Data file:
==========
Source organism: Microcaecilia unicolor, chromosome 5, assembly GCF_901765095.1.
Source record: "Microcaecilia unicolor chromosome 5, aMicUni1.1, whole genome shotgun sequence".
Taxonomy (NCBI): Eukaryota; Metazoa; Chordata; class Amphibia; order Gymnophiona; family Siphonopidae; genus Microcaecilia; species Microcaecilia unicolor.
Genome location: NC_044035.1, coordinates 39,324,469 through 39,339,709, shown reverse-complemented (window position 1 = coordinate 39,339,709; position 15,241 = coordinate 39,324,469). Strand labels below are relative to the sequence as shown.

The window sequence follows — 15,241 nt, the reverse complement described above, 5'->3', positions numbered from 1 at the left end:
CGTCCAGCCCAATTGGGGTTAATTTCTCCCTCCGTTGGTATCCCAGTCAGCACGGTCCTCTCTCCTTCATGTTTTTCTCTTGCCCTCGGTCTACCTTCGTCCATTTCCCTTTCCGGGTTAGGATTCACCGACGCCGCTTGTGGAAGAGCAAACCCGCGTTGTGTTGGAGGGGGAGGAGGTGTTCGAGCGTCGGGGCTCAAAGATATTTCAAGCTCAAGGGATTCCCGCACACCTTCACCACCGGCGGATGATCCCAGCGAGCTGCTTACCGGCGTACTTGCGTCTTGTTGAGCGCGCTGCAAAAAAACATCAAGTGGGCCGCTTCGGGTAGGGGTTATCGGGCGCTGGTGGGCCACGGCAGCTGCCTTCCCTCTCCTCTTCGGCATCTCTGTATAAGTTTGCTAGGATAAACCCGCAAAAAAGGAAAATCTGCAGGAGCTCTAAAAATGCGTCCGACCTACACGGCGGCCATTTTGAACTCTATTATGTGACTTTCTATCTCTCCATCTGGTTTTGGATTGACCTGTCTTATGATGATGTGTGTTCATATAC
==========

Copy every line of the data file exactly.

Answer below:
Source organism: Microcaecilia unicolor, chromosome 5, assembly GCF_901765095.1.
Source record: "Microcaecilia unicolor chromosome 5, aMicUni1.1, whole genome shotgun sequence".
Taxonomy (NCBI): Eukaryota; Metazoa; Chordata; class Amphibia; order Gymnophiona; family Siphonopidae; genus Microcaecilia; species Microcaecilia unicolor.
Genome location: NC_044035.1, coordinates 39,324,469 through 39,339,709, shown reverse-complemented (window position 1 = coordinate 39,339,709; position 15,241 = coordinate 39,324,469). Strand labels below are relative to the sequence as shown.

The window sequence follows — 15,241 nt, the reverse complement described above, 5'->3', positions numbered from 1 at the left end:
CGTCCAGCCCAATTGGGGTTAATTTCTCCCTCCGTTGGTATCCCAGTCAGCACGGTCCTCTCTCCTTCATGTTTTTCTCTTGCCCTCGGTCTACCTTCGTCCATTTCCCTTTCCGGGTTAGGATTCACCGACGCCGCTTGTGGAAGAGCAAACCCGCGTTGTGTTGGAGGGGGAGGAGGTGTTCGAGCGTCGGGGCTCAAAGATATTTCAAGCTCAAGGGATTCCCGCACACCTTCACCACCGGCGGATGATCCCAGCGAGCTGCTTACCGGCGTACTTGCGTCTTGTTGAGCGCGCTGCAAAAAAACATCAAGTGGGCCGCTTCGGGTAGGGGTTATCGGGCGCTGGTGGGCCACGGCAGCTGCCTTCCCTCTCCTCTTCGGCATCTCTGTATAAGTTTGCTAGGATAAACCCGCAAAAAAGGAAAATCTGCAGGAGCTCTAAAAATGCGTCCGACCTACACGGCGGCCATTTTGAACTCTATTATGTGACTTTCTATCTCTCCATCTGGTTTTGGATTGACCTGTCTTATGATGATGTGTGTTCATATAC